How Well Will Swalwell Do?

Last week Eric Swalwell, a member of the House of Representatives from California, announced that he is also running for the Democratic nomination for President in 2020.

As the title of his announcement video says, his campaign slogan, at least for now, is “Go big. Be bold. Do good.” A rather generic, yet inspiring and hopeful message to be spreading across the country.

Swalwell has been gaining attention in Democratic circles since President Trump assumed office because of his role on the House Intelligence Committee and how vigorously he goes after the President and his firm belief that President Trump colluded, not a crime, with Russia during the 2016 election.

As Governor of Washington Jay Inslee is focusing his campaign on climate change, and proclaiming himself to be the “climate candidate”, Swalwell is doing a similar thing but with gun control. He wants to make the primary focus of his campaign gun reform, and reducing the amount of gun violence in this country.

Almost all Democrats agree on the basic gun control laws that should be passed, universal background checks for gun and ammunition purchases, removing guns from domestic violence perpetrators, and banning certain types of assault weapons. Where Representative Swalwell varies from the rest of the candidates running when it comes to gun policy is that he supports a government mandated buyback of all “military-style semiautomatic assault weapons”, similar to what occurred in Australia back in the late 1990s.

The policy worked very well in Australia, they have had zero mass shootings since the buyback, but is not as widely accepted in the United States and could provide some resistance even from Democrats. Although he could very well be the Bernie Sanders of this election, where he probably won’t win but he could push a narrative and conversation and make the buyback program a much more mainstream democratic position.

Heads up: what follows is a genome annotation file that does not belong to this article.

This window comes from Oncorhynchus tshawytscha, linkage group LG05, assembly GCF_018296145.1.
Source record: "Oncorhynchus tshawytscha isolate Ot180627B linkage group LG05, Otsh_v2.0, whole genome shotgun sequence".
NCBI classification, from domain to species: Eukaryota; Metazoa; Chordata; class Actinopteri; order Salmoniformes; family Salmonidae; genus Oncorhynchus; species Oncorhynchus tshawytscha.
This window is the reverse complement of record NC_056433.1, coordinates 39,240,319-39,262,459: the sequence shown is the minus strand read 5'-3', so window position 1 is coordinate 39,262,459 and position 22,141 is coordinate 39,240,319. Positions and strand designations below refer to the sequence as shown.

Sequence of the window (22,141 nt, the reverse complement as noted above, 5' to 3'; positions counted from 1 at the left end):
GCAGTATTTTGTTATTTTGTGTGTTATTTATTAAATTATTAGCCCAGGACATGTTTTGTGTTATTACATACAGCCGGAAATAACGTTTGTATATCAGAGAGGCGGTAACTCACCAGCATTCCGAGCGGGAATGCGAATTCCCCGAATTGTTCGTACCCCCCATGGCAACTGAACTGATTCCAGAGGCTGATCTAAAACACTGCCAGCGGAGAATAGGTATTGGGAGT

Beyond gun policy, Swalwell is campaigning heavily on healthcare and education reform. His website outlines a plan to make healthcare a guarantee for all Americans, meaning that if they are sick they can see a doctor and the costs will never make you go broke because of getting sick. That doesn’t necessarily mean he supports Medicare-For-All as most candidates do, but it is early on and he could adopt that position in the near future.

He also proposes a plan to make all federal student loans interest free and to make sure that college is debt-free for public university students that commit to a work-study program during their time in school.

Based on these focused policies it is clear the Swalwell is betting on getting a big portion of his support from younger Democratic voters across the country. However, he will still have some trouble, he is relatively unknown, only a 3-term congressman, and doesn’t have the amount of fundraising that some of the other candidates do at the moment. That could all change over the course of the campaign, as we are months away from the first votes being cast, and he will definitely be working as hard as possible to make a difference.

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